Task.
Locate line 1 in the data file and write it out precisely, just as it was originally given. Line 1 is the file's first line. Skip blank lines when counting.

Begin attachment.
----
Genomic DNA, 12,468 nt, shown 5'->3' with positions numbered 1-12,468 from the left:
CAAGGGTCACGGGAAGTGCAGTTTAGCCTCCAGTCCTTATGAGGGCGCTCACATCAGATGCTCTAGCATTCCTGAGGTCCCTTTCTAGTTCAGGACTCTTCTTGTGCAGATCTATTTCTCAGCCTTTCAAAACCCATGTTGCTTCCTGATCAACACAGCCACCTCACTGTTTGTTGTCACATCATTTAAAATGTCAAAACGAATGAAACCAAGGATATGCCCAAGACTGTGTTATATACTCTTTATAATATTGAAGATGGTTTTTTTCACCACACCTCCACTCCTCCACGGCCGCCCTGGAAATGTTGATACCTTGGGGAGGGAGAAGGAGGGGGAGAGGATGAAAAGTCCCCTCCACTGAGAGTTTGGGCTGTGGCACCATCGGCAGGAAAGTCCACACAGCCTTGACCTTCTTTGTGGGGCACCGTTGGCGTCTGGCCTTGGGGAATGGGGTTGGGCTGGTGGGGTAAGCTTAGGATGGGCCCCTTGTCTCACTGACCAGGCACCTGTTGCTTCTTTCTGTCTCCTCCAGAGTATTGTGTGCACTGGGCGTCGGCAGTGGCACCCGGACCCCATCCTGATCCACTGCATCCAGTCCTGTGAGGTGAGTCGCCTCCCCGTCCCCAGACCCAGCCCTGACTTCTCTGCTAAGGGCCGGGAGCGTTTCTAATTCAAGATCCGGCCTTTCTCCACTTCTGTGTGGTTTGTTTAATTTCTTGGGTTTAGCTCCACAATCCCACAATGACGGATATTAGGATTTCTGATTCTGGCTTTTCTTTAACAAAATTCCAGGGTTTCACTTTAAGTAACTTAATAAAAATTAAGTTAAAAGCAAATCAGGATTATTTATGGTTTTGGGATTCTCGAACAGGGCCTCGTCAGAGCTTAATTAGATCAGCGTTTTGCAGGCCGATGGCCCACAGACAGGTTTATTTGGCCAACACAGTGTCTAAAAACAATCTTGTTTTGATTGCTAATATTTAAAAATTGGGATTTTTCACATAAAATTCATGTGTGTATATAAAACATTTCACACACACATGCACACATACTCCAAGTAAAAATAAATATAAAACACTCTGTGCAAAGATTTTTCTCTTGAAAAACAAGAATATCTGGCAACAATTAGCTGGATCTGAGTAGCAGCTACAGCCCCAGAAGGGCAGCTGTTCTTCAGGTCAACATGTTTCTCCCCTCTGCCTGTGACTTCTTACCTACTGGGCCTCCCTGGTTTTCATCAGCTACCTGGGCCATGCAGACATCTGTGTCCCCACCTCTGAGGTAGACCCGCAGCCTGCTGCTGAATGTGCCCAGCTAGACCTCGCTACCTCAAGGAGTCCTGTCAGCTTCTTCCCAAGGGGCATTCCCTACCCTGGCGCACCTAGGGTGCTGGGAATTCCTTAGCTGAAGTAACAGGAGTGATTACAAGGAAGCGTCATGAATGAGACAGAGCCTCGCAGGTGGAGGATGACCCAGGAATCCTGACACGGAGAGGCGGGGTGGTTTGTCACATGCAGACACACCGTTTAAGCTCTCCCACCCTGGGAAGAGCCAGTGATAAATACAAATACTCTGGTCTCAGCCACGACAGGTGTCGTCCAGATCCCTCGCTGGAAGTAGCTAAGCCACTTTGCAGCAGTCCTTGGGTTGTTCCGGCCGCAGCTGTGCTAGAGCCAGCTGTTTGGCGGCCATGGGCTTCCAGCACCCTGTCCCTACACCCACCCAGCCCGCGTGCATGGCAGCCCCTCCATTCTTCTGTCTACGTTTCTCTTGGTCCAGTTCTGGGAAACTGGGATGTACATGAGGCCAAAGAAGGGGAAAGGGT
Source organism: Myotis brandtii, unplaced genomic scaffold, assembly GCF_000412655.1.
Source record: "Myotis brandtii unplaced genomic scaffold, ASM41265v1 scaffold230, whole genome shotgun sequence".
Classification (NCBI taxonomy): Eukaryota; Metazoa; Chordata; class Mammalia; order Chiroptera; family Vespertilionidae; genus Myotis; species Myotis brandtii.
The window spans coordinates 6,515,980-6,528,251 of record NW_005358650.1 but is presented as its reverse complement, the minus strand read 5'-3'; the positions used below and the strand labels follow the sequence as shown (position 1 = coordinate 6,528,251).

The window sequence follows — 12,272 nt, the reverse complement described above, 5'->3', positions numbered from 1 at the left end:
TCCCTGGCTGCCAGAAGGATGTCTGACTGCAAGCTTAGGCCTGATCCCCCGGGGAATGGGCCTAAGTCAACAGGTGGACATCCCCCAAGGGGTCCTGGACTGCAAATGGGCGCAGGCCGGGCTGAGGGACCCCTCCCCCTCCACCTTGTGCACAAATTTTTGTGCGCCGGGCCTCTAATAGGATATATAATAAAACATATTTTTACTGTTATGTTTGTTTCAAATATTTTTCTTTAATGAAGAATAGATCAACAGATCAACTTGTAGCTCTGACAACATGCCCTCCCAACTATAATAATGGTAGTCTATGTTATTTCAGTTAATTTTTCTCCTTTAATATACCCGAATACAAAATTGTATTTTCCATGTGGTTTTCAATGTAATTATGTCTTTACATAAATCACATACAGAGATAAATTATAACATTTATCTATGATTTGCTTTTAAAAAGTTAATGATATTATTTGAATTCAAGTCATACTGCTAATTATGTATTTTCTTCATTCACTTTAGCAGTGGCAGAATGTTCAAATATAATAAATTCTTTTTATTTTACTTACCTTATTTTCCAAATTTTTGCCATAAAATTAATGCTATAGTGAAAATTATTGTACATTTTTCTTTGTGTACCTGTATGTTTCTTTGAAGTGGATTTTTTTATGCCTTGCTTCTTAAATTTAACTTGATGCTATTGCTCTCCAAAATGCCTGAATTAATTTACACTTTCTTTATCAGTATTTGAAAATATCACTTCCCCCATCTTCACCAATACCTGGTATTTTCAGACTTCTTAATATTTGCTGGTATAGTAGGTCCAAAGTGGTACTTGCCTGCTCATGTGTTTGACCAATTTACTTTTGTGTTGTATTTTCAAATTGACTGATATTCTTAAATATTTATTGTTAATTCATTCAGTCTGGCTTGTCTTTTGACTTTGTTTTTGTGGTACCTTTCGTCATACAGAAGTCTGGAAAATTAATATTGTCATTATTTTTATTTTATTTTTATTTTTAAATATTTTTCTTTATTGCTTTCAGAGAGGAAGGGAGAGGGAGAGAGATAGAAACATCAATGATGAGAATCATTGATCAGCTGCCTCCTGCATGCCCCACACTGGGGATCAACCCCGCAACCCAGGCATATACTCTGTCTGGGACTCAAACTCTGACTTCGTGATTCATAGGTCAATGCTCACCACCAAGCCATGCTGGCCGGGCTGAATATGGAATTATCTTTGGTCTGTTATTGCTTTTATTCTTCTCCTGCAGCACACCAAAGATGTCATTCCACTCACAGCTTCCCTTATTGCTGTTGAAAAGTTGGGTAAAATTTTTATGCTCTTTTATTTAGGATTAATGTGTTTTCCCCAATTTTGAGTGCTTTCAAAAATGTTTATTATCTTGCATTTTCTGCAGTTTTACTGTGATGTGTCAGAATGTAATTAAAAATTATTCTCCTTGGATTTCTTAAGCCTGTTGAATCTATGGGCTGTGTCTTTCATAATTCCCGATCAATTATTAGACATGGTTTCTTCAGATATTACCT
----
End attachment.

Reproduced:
Genomic DNA, 12,468 nt, shown 5'->3' with positions numbered 1-12,468 from the left: